Shoutarou Tatewaki is a normal high school student with a serious demeanor who hangs around with Sakurako Kujou. Sakurako is an extraordinarily beautiful woman in her mid-20s from a rich family who loves "beautiful bones." The two live in the city of Asahikawa in Hokkaido, and they get involved in various incidents regarding bones.
The Princess Who Loves Bones
Where Do You Live?
The Bones that Slumber in Summer
The Cursed Man, Part 1
The Cursed Man, Part 2
Asahi Bridge Irregulars
The Entrusted Bones, Part 1
The Entrusted Bones, Part 2
The Butterfly Vanished in November, Part 1
The Butterfly Vanished in November, Part 2
Under Sakurako-san's Feet...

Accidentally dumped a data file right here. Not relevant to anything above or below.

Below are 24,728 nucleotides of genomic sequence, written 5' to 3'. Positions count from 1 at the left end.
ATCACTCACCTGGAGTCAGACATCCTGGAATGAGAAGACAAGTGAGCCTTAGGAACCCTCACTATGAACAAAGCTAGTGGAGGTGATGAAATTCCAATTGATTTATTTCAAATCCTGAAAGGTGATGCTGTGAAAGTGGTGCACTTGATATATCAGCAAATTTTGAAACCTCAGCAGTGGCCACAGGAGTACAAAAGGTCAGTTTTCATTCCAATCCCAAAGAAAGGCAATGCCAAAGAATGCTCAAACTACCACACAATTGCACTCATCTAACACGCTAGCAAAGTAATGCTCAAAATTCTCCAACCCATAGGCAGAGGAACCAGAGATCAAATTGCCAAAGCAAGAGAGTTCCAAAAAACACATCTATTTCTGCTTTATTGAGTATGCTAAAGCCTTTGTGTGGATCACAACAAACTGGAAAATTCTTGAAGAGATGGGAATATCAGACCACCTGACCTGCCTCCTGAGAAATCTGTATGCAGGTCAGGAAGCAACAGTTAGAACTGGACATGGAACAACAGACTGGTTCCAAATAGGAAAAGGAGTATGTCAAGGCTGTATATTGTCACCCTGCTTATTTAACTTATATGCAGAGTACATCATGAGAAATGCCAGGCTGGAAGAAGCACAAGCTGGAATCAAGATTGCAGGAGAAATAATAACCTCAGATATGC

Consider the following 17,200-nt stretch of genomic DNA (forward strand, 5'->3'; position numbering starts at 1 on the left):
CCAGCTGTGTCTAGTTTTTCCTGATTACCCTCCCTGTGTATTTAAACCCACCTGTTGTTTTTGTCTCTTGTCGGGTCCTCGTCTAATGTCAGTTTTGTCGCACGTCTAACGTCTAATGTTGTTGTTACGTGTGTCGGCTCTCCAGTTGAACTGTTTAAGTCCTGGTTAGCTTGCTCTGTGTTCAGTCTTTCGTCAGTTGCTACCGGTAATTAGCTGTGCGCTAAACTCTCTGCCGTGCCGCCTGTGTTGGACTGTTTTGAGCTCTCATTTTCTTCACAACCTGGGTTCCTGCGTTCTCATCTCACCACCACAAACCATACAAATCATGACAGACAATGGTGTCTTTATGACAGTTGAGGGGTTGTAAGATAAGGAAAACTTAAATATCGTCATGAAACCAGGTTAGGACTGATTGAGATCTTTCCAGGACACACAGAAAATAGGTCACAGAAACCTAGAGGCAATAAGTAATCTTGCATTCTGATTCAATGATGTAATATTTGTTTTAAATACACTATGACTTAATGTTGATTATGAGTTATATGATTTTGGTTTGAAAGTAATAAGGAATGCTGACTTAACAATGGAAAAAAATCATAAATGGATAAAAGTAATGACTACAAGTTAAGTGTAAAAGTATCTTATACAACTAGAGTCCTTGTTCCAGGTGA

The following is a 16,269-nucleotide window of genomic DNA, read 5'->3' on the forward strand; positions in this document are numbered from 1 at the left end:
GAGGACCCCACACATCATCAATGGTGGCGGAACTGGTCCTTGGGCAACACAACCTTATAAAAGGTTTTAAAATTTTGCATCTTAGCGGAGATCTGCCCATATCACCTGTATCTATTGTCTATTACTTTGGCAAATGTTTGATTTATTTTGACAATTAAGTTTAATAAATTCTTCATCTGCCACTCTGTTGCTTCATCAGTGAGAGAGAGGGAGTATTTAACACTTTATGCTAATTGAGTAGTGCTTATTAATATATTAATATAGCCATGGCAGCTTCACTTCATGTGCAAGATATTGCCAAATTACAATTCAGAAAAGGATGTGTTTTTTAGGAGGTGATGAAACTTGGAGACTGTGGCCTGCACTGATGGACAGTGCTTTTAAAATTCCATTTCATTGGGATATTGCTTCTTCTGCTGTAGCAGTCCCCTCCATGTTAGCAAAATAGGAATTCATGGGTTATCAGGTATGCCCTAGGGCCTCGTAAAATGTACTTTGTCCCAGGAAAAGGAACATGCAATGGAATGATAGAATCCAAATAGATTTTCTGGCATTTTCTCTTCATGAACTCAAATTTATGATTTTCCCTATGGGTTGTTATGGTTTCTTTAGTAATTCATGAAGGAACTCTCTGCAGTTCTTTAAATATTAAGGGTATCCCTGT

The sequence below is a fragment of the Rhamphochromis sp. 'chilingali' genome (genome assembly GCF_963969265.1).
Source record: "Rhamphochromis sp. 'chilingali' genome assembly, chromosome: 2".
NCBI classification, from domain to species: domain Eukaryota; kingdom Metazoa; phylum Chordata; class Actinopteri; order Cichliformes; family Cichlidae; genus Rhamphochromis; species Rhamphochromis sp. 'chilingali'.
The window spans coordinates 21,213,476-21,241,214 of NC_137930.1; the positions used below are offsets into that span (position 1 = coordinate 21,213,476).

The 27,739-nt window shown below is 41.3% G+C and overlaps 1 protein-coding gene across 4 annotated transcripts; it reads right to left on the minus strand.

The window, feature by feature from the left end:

First thing, do not let the tag of "animal abuse" turn you off from this anime. It almost turned me off becuase I thought "ew why would I want to watch animals get abused" but this anime has literally NOTHING to do with animal abuse. The first episode opens with a small kitten that had been hit by a car (you see it for maybe 5 seconds) and apparently that's enough to warrant an "animal abuse" tag on AP. Other than that, there are animal bones shown, as the main character is an osteologist and collects them and one other instance where a deceased animal is shown for, again, all of 5 seconds. *shrug* Continuing on... Sakurako's Magical Girl Transformation "Bones symbolize life and embody death." - Sakurako Beautiful Bones centers around Sakurako, a rich and beautiful woman who spends her days surrounded by bones, and a high school student named Shotaro. Somehow, these two stumble upon each other and together solve some difficult crime scenes. Sakuroko uses her extensive knowledge of bones to decipher how a person died while Shotaro is there to ensure she doesn't run off with the body for her private collection. I really was not expecting this anime to draw me in so much. Although dealing with bones obviously means dealing with death, I mistook that this would be a light-hearted anime somehow, but episodes 2 and 3 seriously drew me in and gave me chills. Learning about how the people lived and how they died creates a connection between the viewer and the character, even though when you meet the character they are already dead. Throughout the anime, you never really learn a ton about the two main characters, especially Shotaro. It's really hard to describe him as anything other than "high schooler who follows Sakurako around". He offers some humane advice to the callous Sakurako at times, and she enjoys having him around because of how innocent he is, and also for other reasons that I will not spoil, but know that nothing about their relationship is romantic. It is 100% platonic. Some things are implied here and there, but you really only get to know them on a surface level. Though I don't think that takes away from enjoying the anime as a whole at all. Besides the investigation taking place in episodes 2 and 3, one of the most bone chilling moments in the anime was the ending. And when I say the ending I mean literally the last 10 seconds in the last episode, after the credits are done rolling. I can't really go into detail without spoiling something but just know I HAVE NEVER BEEN SO HYPE FOR A SECOND SEASON IN MY LIFE JESUS PLS ;-; 8.5/10 would recommend for anyone who enjoys a good mystery.